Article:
Customers, Finance and investment

Combined impact of March and June hikes will be 8.5 per cent

EDF Energy has announced it will implement a 9 per cent increase to the price of electricity for customers on its standard tariff from 21 June.

Standard tariff gas prices will also increase by 5.5 per cent. The overall impact for customers on EDF Energy’s standard variable dual fuel tariff will by an increase of 7.2 per cent.

The hike comes hard on the heels of an earlier price rise from the firm which came into effect in March.

EDF Energy says the combined impact of both increases on dual fuel direct debit customers will be an 8.5 per cent uplift in bills – equating to around £91 more a year.

Breaking the news, EDF Energy chief executive Vincent de Rivaz said: “I know price rises are never welcome, but the industry is facing significant cost increases.”

To be a “sustainable and responsible business” he said that EDF must make a “fair margin” which allows the company to “invest for the long term”.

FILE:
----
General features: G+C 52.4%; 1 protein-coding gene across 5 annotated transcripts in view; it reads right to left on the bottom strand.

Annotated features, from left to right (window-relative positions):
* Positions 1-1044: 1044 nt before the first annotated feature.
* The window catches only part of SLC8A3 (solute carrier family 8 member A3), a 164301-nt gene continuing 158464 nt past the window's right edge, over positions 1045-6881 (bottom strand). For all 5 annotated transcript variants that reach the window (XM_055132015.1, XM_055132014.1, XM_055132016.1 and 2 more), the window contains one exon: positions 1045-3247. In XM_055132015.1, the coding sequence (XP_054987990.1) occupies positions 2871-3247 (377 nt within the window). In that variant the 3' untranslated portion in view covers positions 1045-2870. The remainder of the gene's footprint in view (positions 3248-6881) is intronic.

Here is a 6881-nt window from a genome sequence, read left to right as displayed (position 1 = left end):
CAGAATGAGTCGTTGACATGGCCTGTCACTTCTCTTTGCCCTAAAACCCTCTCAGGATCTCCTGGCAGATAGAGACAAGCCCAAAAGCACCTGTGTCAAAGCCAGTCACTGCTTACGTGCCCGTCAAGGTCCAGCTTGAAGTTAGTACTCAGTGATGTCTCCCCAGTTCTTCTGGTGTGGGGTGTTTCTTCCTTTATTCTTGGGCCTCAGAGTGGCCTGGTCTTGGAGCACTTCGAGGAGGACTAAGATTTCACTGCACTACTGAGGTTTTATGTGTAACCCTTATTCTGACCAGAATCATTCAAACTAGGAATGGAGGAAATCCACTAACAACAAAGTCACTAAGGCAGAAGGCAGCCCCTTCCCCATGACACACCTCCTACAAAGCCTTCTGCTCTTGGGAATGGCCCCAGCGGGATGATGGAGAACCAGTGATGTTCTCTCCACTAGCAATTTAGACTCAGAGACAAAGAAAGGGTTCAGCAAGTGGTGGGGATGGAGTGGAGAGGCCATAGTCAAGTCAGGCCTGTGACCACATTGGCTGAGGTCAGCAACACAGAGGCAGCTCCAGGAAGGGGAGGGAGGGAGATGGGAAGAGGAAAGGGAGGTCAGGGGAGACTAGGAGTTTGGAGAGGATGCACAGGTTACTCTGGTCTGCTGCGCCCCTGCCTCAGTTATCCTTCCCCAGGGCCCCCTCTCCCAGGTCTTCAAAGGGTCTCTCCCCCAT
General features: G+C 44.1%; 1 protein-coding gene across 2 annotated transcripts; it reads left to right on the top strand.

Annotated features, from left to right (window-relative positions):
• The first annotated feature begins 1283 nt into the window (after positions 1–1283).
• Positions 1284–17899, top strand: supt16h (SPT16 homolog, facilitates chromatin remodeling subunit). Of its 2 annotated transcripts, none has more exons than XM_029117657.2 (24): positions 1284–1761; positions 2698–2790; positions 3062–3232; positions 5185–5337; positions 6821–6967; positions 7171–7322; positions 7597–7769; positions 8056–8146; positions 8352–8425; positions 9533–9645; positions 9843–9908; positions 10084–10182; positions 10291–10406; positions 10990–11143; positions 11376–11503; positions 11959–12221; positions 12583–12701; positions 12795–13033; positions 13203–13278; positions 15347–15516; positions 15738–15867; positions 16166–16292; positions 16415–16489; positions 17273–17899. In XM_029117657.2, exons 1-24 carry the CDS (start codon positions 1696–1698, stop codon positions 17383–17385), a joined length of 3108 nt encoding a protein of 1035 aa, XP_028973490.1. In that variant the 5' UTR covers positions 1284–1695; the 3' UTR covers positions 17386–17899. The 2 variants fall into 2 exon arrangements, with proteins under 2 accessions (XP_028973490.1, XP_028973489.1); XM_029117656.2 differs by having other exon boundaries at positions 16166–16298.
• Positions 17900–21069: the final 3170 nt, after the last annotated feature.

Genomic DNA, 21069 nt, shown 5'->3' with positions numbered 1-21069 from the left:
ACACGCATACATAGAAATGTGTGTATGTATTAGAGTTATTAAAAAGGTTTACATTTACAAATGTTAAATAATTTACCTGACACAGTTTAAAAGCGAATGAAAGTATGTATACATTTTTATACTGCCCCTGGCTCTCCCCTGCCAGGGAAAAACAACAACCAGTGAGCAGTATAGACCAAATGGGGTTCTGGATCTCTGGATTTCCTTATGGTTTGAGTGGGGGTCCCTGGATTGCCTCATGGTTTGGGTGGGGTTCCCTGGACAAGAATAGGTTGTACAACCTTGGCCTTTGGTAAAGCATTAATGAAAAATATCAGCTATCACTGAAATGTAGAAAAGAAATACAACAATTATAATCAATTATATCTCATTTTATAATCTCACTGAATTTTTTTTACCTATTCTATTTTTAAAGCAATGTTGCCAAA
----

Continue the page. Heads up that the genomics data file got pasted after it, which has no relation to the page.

The energy supplier’s managing director of customers Beatrice Bigois added that the “majority of our customers will not be affected by today’s announcement and we have delayed this increase until the summer when energy consumption is lowest.”

EDF Energy claims to have done “more than most” energy suppliers to encourage its customers to switch away from its standard variable tariff (SVT) with 42 per cent of its customer base already being on fixed tariffs. This rises to 60 per cent for vulnerable customers, it says.

At the same time as announcing its most recent price rise, EDF Energy also assured that around 67,000 vulnerable customers who are on its SVT will receive a £100 rebate to mitigate the impact on their finances.

In addition, it launched a new three-year fixed deal to give customers another alternative to the SVT price, though, at £1,155 per annum, the new offer is just £5 cheaper than the increased rate for the SVT. The fixed rate deal also includes a year’s free boiler insurance which EDF Energy says is worth £130.

What to read next